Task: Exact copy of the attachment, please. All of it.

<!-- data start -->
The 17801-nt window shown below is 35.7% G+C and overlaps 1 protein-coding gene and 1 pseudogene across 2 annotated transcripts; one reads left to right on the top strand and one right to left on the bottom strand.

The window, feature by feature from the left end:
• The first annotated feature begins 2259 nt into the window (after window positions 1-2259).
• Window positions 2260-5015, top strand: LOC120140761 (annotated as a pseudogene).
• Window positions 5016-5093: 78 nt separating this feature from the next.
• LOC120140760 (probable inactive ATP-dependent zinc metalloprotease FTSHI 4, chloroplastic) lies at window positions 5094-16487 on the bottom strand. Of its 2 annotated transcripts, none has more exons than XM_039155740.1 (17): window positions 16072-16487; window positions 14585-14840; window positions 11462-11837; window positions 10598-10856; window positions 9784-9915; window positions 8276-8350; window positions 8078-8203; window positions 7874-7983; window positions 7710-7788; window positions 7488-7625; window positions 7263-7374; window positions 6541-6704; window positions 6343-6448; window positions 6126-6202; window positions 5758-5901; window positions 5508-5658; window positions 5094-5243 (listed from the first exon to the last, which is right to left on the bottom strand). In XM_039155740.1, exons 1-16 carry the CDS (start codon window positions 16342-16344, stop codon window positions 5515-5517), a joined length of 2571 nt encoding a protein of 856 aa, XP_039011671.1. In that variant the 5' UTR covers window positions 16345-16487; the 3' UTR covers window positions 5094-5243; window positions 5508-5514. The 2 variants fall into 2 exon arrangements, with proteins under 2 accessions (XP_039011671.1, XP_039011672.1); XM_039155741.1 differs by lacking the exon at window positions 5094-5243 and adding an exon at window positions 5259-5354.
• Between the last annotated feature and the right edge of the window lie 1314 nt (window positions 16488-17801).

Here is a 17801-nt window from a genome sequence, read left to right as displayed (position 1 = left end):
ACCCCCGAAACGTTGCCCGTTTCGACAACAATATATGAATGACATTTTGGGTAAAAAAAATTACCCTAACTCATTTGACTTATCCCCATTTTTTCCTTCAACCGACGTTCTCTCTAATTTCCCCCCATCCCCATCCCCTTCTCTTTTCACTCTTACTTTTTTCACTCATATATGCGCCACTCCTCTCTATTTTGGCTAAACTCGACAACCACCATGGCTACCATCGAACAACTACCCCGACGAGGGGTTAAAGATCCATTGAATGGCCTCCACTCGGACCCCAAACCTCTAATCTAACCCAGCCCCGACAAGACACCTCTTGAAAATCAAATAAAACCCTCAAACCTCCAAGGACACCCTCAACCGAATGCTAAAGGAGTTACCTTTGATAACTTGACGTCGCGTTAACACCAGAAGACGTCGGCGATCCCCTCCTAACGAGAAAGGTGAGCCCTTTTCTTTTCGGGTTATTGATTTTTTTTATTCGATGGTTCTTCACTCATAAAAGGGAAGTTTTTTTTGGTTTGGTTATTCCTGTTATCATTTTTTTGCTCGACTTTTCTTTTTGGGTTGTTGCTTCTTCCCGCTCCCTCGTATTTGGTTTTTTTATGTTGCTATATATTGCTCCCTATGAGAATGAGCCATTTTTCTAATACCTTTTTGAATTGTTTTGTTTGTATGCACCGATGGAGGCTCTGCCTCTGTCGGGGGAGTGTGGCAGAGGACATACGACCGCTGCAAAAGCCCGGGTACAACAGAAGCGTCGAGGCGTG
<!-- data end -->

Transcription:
The 17801-nt window shown below is 35.7% G+C and overlaps 1 protein-coding gene and 1 pseudogene across 2 annotated transcripts; one reads left to right on the top strand and one right to left on the bottom strand.

The window, feature by feature from the left end:
• The first annotated feature begins 2259 nt into the window (after window positions 1-2259).
• Window positions 2260-5015, top strand: LOC120140761 (annotated as a pseudogene).
• Window positions 5016-5093: 78 nt separating this feature from the next.
• LOC120140760 (probable inactive ATP-dependent zinc metalloprotease FTSHI 4, chloroplastic) lies at window positions 5094-16487 on the bottom strand. Of its 2 annotated transcripts, none has more exons than XM_039155740.1 (17): window positions 16072-16487; window positions 14585-14840; window positions 11462-11837; window positions 10598-10856; window positions 9784-9915; window positions 8276-8350; window positions 8078-8203; window positions 7874-7983; window positions 7710-7788; window positions 7488-7625; window positions 7263-7374; window positions 6541-6704; window positions 6343-6448; window positions 6126-6202; window positions 5758-5901; window positions 5508-5658; window positions 5094-5243 (listed from the first exon to the last, which is right to left on the bottom strand). In XM_039155740.1, exons 1-16 carry the CDS (start codon window positions 16342-16344, stop codon window positions 5515-5517), a joined length of 2571 nt encoding a protein of 856 aa, XP_039011671.1. In that variant the 5' UTR covers window positions 16345-16487; the 3' UTR covers window positions 5094-5243; window positions 5508-5514. The 2 variants fall into 2 exon arrangements, with proteins under 2 accessions (XP_039011671.1, XP_039011672.1); XM_039155741.1 differs by lacking the exon at window positions 5094-5243 and adding an exon at window positions 5259-5354.
• Between the last annotated feature and the right edge of the window lie 1314 nt (window positions 16488-17801).

Here is a 17801-nt window from a genome sequence, read left to right as displayed (position 1 = left end):
ACCCCCGAAACGTTGCCCGTTTCGACAACAATATATGAATGACATTTTGGGTAAAAAAAATTACCCTAACTCATTTGACTTATCCCCATTTTTTCCTTCAACCGACGTTCTCTCTAATTTCCCCCCATCCCCATCCCCTTCTCTTTTCACTCTTACTTTTTTCACTCATATATGCGCCACTCCTCTCTATTTTGGCTAAACTCGACAACCACCATGGCTACCATCGAACAACTACCCCGACGAGGGGTTAAAGATCCATTGAATGGCCTCCACTCGGACCCCAAACCTCTAATCTAACCCAGCCCCGACAAGACACCTCTTGAAAATCAAATAAAACCCTCAAACCTCCAAGGACACCCTCAACCGAATGCTAAAGGAGTTACCTTTGATAACTTGACGTCGCGTTAACACCAGAAGACGTCGGCGATCCCCTCCTAACGAGAAAGGTGAGCCCTTTTCTTTTCGGGTTATTGATTTTTTTTATTCGATGGTTCTTCACTCATAAAAGGGAAGTTTTTTTTGGTTTGGTTATTCCTGTTATCATTTTTTTGCTCGACTTTTCTTTTTGGGTTGTTGCTTCTTCCCGCTCCCTCGTATTTGGTTTTTTTATGTTGCTATATATTGCTCCCTATGAGAATGAGCCATTTTTCTAATACCTTTTTGAATTGTTTTGTTTGTATGCACCGATGGAGGCTCTGCCTCTGTCGGGGGAGTGTGGCAGAGGACATACGACCGCTGCAAAAGCCCGGGTACAACAGAAGCGTCGAGGCGTG